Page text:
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Bears positive about fluid linebacker situation

H. Rick Bamman - hbamman@shawmedia.com Bears's Lance Briggs (55) and D.J. Williams (58) head to the locker room after OTA practice on Wednesday, June 11, 2014 in Lake Forest.

LAKE FOREST – To use linebackers coach Reggie Herring’s metaphor, the Bears are not married to a starting linebacker combination … yet.

“If you want me to prematurely tell you who I am dating and who I am marrying, I don’t have the answer. We’re still dating,” Herring said following Wednesday’s minicamp.

In some ways, the Bears have four legitimate starting linebackers – at least that’s how Herring describes it.

“At the end of the day, what we have is four guys that we feel confident in that have a chance,” he said. “The idea and the concept is, they’re competitive, they’re competing, they’re confident, and right now, going into training camp, any one of those guys could end up starting for us and we feel really good about it.”

Or, one can look at the situation and go with the number 'one' – as in there is one set starter at his position – Lance Briggs on the weak side. Just see how Mel Tucker responded when asked about who fits where in the linebacking corps.

“In our over 4-3 scheme right now Shea (McClellin) is playing the ‘Sam’ spot – that’s where James Anderson played last year. But he’s also lined up at ‘Mike’ there. Then in our nickel packages, he’s also played ‘Mike’ in nickel, so we’ll move him around as needed,” Tucker, the Bears the defensive coordinator said Wednesday. “Bostic has obviously played ‘Mike’ in base. He’s played “Sam” and “Will” in base. And he plays both spots in the nickel package. D.J. [Williams] has played primarily “Mike” in there.”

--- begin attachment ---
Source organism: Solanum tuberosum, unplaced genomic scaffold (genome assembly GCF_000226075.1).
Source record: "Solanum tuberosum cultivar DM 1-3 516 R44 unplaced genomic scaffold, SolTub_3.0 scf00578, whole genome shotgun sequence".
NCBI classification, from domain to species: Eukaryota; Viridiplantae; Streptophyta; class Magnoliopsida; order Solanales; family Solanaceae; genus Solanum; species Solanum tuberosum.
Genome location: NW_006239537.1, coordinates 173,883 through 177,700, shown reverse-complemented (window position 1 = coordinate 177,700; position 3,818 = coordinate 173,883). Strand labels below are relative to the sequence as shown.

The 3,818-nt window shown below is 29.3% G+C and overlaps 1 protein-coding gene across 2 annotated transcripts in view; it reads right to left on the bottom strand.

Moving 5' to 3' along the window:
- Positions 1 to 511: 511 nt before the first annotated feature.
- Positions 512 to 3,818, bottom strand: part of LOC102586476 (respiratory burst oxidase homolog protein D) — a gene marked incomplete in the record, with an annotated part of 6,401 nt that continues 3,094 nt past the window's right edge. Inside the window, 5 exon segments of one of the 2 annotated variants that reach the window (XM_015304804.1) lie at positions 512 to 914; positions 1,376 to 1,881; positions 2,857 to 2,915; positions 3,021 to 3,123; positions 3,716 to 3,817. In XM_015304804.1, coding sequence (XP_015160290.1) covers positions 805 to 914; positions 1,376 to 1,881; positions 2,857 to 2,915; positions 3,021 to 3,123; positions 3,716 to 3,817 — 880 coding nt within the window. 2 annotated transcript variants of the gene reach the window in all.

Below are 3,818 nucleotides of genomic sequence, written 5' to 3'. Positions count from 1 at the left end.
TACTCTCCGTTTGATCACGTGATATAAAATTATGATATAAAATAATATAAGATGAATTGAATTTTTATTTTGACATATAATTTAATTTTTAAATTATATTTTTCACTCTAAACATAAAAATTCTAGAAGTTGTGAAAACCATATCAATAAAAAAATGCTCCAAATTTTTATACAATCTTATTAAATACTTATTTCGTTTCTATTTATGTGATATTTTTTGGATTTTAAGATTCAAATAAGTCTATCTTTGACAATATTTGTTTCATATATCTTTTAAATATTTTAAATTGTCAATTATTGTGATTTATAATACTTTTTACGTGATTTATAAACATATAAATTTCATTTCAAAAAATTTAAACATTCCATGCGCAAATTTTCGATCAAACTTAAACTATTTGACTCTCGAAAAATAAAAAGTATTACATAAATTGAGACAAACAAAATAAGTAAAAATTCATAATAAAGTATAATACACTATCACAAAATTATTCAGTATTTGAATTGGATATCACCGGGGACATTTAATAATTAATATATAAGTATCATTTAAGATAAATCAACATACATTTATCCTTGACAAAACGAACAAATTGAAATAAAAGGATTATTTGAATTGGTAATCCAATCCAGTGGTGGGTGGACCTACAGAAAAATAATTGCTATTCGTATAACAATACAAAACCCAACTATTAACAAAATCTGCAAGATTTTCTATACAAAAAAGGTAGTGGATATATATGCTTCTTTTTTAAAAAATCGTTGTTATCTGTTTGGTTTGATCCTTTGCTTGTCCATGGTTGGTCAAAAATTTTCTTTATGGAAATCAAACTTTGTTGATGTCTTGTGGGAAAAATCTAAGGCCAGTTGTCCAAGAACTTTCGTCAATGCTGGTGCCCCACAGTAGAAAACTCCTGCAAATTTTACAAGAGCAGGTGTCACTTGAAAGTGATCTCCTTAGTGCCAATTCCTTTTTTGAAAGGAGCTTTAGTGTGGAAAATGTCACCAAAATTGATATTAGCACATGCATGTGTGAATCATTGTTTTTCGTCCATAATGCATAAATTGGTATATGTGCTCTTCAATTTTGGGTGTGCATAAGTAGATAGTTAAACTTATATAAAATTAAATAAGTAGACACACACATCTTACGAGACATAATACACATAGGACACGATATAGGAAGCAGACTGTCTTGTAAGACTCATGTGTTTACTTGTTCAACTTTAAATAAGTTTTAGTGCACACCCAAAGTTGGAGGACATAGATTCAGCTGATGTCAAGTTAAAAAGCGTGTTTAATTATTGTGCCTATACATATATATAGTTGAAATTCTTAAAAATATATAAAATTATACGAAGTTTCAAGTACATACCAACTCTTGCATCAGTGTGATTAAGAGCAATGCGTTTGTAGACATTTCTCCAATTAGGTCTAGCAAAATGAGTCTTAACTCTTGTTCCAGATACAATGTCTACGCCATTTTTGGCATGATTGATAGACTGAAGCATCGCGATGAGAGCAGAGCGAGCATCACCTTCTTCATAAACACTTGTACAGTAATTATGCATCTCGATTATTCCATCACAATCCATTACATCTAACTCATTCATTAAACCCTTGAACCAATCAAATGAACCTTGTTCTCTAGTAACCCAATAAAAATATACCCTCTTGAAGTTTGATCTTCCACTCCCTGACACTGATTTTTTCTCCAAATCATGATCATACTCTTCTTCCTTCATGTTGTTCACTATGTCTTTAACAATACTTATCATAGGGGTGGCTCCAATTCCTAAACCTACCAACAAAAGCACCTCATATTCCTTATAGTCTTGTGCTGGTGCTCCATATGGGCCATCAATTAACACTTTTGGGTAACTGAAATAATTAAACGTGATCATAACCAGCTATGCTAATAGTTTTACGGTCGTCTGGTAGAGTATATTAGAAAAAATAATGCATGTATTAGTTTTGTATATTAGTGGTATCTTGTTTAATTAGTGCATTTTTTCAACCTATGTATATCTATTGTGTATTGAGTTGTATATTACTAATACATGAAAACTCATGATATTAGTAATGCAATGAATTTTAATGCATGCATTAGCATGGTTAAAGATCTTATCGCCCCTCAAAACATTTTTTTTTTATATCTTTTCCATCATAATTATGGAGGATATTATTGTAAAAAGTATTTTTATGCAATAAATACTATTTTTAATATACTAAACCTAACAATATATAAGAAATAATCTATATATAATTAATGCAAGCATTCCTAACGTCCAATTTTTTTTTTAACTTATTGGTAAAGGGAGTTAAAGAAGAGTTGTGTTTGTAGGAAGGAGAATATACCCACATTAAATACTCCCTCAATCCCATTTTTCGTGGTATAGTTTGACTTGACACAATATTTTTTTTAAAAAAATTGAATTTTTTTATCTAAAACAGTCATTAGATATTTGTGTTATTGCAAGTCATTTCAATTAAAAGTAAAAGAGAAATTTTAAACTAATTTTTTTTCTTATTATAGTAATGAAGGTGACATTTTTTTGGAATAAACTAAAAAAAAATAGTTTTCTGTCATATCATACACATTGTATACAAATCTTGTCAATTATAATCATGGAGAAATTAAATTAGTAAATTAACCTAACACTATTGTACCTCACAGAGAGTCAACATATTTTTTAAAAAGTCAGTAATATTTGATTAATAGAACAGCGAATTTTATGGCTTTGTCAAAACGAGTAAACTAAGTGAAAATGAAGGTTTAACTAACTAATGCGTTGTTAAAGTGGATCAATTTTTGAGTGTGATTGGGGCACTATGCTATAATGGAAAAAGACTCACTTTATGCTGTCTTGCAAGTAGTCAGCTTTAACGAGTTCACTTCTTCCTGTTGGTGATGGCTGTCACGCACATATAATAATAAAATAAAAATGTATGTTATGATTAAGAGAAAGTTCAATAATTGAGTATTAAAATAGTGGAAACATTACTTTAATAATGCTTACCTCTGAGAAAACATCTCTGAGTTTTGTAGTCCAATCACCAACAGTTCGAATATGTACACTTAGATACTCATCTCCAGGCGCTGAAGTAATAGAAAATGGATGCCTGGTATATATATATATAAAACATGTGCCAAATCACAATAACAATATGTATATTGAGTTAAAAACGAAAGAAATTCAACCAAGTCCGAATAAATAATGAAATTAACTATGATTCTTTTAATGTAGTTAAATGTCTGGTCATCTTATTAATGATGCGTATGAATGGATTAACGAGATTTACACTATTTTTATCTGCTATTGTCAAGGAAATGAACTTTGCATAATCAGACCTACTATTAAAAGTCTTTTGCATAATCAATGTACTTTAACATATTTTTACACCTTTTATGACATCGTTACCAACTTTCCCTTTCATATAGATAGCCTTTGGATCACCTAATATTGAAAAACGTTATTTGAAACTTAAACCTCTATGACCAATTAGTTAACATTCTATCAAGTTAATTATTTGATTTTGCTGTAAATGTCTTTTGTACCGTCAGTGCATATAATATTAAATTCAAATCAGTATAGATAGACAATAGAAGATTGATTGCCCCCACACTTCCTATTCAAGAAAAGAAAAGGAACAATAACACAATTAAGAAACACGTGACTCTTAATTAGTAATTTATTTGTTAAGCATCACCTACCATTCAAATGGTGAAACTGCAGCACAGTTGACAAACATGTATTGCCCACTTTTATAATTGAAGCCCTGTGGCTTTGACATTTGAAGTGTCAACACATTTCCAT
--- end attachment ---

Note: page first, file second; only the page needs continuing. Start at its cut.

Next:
Cleared up?

The focus is on versatility, for a variety of reasons, but definitely for depth, when considering the drop-off last year following injuries to Briggs and Williams.

“When guys go down, you can just plug a guy in," Tucker said. "Especially if you’re gonna be a [fourth] and a [fifth] linebacker, or a [sixth] linebacker and you’re going to play special teams, you’ve got to know multiple spots. You can’t be a backup and know only one spot."

Herring, who spent the last six seasons as a linebackers coach with the Cowboys (2008-10) and Texans (2011-13), emphasized the importance of getting Bostic and McClellin their reps at different spots.

“Right now, in a three-linebacker system, if you only carry five or six, they’ve all got to know every position. [Minicamp is] when you do this, you give them all experience at every position, and when we get to training camp, we’ll settle into certain things that we’re doing,” he said. “Right now, the process is we’re building depth within and we’re interchangeable, and that’s a good thing.”

McClellin has been working with the first-team at the ‘Sam’ linebacker spot in practices we’ve seen, a spot where Herring says he’s “really natural.” Bostic is an interesting case — he’s competing with Williams in the middle, but he’s been the nickel linebacker with Briggs, and we know how often the Bears expect to be in that situation considering their decision to draft Kyle Fuller.

“[Bostic] has great range and cover skills. He’s explosive. He’s an exciting young football player that’s getting better,” Herring said. “I don’t think there’s any doubt that Jon is one of our better cover guys, if not the best cover guy we have.”

Herring even made time to laud Khaseem Greene (“[He’s] running quicker and faster than he ever has before at practice.”) and undrafted rookie Christian Jones (“[Jones is] doing an incredible job in flashes and shows he has a chance to be a good player.”)

The new assistant is a big fan of his group, and knows that while he is still in the ‘dating’ part of figuring out the rotation, something that will likely be set in stone during training camp, the depth and versatility is a good sign for the Bears down the road.

“It gives you future,” Herring said. “It gives you now and down the road, future, youth at that position. It’s exciting.”

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